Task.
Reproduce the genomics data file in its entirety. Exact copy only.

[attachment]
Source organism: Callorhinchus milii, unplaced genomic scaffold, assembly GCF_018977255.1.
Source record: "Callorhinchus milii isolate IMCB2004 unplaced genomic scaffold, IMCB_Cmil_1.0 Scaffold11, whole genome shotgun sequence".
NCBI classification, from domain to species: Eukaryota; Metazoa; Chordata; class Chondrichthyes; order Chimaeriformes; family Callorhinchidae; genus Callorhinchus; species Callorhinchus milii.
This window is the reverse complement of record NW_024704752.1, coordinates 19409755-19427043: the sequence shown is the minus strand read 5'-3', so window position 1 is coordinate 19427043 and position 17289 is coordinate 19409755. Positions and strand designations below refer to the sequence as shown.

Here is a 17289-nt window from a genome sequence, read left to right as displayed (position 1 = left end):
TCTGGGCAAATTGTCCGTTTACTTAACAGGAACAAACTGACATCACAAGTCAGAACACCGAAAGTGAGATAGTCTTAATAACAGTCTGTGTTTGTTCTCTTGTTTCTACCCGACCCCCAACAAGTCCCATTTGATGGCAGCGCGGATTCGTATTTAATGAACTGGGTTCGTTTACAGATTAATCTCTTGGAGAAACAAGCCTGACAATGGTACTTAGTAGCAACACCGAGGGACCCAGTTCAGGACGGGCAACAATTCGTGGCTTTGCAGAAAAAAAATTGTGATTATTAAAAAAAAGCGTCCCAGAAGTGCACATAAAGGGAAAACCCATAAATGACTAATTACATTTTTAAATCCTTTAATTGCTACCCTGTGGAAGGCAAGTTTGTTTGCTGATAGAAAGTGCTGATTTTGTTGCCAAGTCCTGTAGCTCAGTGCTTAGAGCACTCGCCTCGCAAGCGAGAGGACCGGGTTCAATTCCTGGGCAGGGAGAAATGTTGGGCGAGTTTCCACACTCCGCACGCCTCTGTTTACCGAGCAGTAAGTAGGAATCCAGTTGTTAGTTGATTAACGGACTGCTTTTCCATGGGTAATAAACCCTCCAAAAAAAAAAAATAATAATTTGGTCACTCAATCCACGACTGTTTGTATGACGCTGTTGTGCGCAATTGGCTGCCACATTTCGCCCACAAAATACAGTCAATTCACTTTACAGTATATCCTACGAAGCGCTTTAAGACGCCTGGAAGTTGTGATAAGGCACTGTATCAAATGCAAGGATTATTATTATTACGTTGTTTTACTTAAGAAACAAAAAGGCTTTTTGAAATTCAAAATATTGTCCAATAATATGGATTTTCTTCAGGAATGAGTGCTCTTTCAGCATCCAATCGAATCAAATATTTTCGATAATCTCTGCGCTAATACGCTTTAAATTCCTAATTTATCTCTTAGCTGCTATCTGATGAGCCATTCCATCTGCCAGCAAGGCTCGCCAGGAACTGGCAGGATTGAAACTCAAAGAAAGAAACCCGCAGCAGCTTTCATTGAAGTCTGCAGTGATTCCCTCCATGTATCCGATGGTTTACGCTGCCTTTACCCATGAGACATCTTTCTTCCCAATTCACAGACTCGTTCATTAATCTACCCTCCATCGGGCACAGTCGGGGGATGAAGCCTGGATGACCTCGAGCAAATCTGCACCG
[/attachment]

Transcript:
Source organism: Callorhinchus milii, unplaced genomic scaffold, assembly GCF_018977255.1.
Source record: "Callorhinchus milii isolate IMCB2004 unplaced genomic scaffold, IMCB_Cmil_1.0 Scaffold11, whole genome shotgun sequence".
NCBI classification, from domain to species: Eukaryota; Metazoa; Chordata; class Chondrichthyes; order Chimaeriformes; family Callorhinchidae; genus Callorhinchus; species Callorhinchus milii.
This window is the reverse complement of record NW_024704752.1, coordinates 19409755-19427043: the sequence shown is the minus strand read 5'-3', so window position 1 is coordinate 19427043 and position 17289 is coordinate 19409755. Positions and strand designations below refer to the sequence as shown.

Here is a 17289-nt window from a genome sequence, read left to right as displayed (position 1 = left end):
TCTGGGCAAATTGTCCGTTTACTTAACAGGAACAAACTGACATCACAAGTCAGAACACCGAAAGTGAGATAGTCTTAATAACAGTCTGTGTTTGTTCTCTTGTTTCTACCCGACCCCCAACAAGTCCCATTTGATGGCAGCGCGGATTCGTATTTAATGAACTGGGTTCGTTTACAGATTAATCTCTTGGAGAAACAAGCCTGACAATGGTACTTAGTAGCAACACCGAGGGACCCAGTTCAGGACGGGCAACAATTCGTGGCTTTGCAGAAAAAAAATTGTGATTATTAAAAAAAAGCGTCCCAGAAGTGCACATAAAGGGAAAACCCATAAATGACTAATTACATTTTTAAATCCTTTAATTGCTACCCTGTGGAAGGCAAGTTTGTTTGCTGATAGAAAGTGCTGATTTTGTTGCCAAGTCCTGTAGCTCAGTGCTTAGAGCACTCGCCTCGCAAGCGAGAGGACCGGGTTCAATTCCTGGGCAGGGAGAAATGTTGGGCGAGTTTCCACACTCCGCACGCCTCTGTTTACCGAGCAGTAAGTAGGAATCCAGTTGTTAGTTGATTAACGGACTGCTTTTCCATGGGTAATAAACCCTCCAAAAAAAAAAAATAATAATTTGGTCACTCAATCCACGACTGTTTGTATGACGCTGTTGTGCGCAATTGGCTGCCACATTTCGCCCACAAAATACAGTCAATTCACTTTACAGTATATCCTACGAAGCGCTTTAAGACGCCTGGAAGTTGTGATAAGGCACTGTATCAAATGCAAGGATTATTATTATTACGTTGTTTTACTTAAGAAACAAAAAGGCTTTTTGAAATTCAAAATATTGTCCAATAATATGGATTTTCTTCAGGAATGAGTGCTCTTTCAGCATCCAATCGAATCAAATATTTTCGATAATCTCTGCGCTAATACGCTTTAAATTCCTAATTTATCTCTTAGCTGCTATCTGATGAGCCATTCCATCTGCCAGCAAGGCTCGCCAGGAACTGGCAGGATTGAAACTCAAAGAAAGAAACCCGCAGCAGCTTTCATTGAAGTCTGCAGTGATTCCCTCCATGTATCCGATGGTTTACGCTGCCTTTACCCATGAGACATCTTTCTTCCCAATTCACAGACTCGTTCATTAATCTACCCTCCATCGGGCACAGTCGGGGGATGAAGCCTGGATGACCTCGAGCAAATCTGCACCG